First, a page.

900-Year-Old Mystery solved: Why the Moon Disappeared For Months In 1110

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One of the Middle Ages mystery solved after nearly a millennium. In May 1110 the moon vanished from the sky, leaving people in the full dark for several consecutive months.

the Peterborough Chronicle wrote: “On the fifth night in the month of May appeared the Moon shining bright in the evening, and afterward by little and little its light diminished, so that, as soon as night came, it was so completely extinguished withal, that neither light, nor orb, nor anything at all of it was seen.”

Scientists at the University of Geneva, Switzerland, believe they may finally have the answer. Their study published in Nature magazine revealed that it was probably a combination of rare factors: vary cold weather, volcanic ash, and sulfur.

The study, focuses on the climatic effects of volcanic eruptions between 1108 and 1110 AD, claiming a volcanic eruption that occurred around mid-1108 on Mount Esma in Japan led to a large concentration of sulfur in the Earth’s atmosphere.

Around mid-1110 the concentrations began to decline, but again dipped towards the end of the year and continued until the first months of 1111. This compares with previous studies that attributed the increase of sulfur to the light volcano eruption in Iceland in 1104.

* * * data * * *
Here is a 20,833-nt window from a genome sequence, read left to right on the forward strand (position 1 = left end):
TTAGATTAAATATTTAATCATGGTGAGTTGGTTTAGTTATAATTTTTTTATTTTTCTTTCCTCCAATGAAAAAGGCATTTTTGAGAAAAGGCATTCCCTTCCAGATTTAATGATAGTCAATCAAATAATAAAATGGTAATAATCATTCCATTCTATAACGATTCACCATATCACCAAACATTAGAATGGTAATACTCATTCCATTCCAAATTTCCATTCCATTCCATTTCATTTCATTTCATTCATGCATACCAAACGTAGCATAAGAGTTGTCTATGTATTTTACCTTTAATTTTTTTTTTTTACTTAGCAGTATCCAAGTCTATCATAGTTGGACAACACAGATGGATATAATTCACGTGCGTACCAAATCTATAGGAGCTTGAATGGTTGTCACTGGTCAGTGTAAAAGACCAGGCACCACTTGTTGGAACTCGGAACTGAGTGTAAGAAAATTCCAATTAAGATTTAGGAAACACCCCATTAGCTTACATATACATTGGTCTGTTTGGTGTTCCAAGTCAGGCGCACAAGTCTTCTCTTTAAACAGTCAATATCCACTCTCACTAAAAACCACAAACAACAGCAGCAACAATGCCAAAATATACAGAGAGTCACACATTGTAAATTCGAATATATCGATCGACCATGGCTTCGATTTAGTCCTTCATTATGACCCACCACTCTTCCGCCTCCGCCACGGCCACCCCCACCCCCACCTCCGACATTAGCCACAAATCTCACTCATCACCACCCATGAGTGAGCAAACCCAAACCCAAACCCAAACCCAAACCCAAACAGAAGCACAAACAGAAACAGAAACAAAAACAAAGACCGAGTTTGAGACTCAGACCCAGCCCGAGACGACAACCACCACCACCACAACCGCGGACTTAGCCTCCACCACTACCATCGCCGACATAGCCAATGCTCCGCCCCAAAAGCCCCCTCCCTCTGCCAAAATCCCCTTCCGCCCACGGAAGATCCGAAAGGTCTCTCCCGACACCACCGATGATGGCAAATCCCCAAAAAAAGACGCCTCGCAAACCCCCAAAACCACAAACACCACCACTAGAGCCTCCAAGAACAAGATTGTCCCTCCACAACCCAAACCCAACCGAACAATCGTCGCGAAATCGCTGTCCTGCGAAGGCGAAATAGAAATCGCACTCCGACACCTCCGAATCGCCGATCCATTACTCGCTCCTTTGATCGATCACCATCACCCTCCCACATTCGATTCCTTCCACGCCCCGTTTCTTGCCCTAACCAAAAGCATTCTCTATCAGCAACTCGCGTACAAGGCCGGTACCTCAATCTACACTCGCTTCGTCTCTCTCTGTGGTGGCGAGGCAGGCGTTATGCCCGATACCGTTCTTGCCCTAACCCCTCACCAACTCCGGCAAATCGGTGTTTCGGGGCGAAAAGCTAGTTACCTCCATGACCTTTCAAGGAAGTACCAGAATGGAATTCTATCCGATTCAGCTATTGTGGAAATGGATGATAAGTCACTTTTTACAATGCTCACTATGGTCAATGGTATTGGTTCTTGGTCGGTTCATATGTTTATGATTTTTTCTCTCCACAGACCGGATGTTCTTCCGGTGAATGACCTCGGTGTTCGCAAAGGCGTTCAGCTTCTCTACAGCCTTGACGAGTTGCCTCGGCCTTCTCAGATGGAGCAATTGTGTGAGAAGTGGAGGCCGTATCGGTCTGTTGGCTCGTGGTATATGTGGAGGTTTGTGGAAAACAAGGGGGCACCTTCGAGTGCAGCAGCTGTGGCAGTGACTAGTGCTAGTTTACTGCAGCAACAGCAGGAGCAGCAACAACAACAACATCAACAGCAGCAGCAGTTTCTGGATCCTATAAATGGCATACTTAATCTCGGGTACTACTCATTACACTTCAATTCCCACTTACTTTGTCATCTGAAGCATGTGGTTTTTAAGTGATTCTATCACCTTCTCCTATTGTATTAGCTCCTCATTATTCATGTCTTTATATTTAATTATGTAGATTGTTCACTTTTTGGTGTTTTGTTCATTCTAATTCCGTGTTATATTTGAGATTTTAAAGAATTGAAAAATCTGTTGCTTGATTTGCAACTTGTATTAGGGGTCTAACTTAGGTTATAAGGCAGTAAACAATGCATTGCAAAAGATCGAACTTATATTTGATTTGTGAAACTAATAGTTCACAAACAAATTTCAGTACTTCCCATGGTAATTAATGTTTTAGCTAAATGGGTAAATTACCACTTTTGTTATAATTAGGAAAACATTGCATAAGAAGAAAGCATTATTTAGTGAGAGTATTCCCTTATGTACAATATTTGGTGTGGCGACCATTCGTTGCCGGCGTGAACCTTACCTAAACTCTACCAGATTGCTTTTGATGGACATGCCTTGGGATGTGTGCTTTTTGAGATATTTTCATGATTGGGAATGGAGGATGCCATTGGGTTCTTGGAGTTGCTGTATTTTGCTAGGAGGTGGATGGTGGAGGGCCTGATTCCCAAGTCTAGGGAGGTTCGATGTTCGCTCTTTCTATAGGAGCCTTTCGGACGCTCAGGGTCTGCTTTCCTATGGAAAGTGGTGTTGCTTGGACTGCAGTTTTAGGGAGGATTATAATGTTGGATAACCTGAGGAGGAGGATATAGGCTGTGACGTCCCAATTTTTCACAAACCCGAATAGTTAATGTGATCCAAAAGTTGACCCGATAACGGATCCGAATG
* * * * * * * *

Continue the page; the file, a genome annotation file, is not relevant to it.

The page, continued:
How is this all about the moon? Scientists have carefully studied the descriptions of the “black sky” documented from that time, and discovered that it was probably a long lunar eclipse hidden from the people of the earth. “The reports of the low brightness of the moon can be attributed to both the volcanic shrapnel in the stratosphere and the depth of vision of the stratosphere due to the large eruptions,” the researchers write.

The findings do not necessarily count as solid evidence for the hypotheses that have existed so far, although all reports from that period can be seen to be consistent with this assumption, and that all pieces of the puzzle work out in place. The study also offers a possible answer to the question of the range of effects of volcanic eruptions on atmospheric visibility, suggesting that this is a range of several months to a year.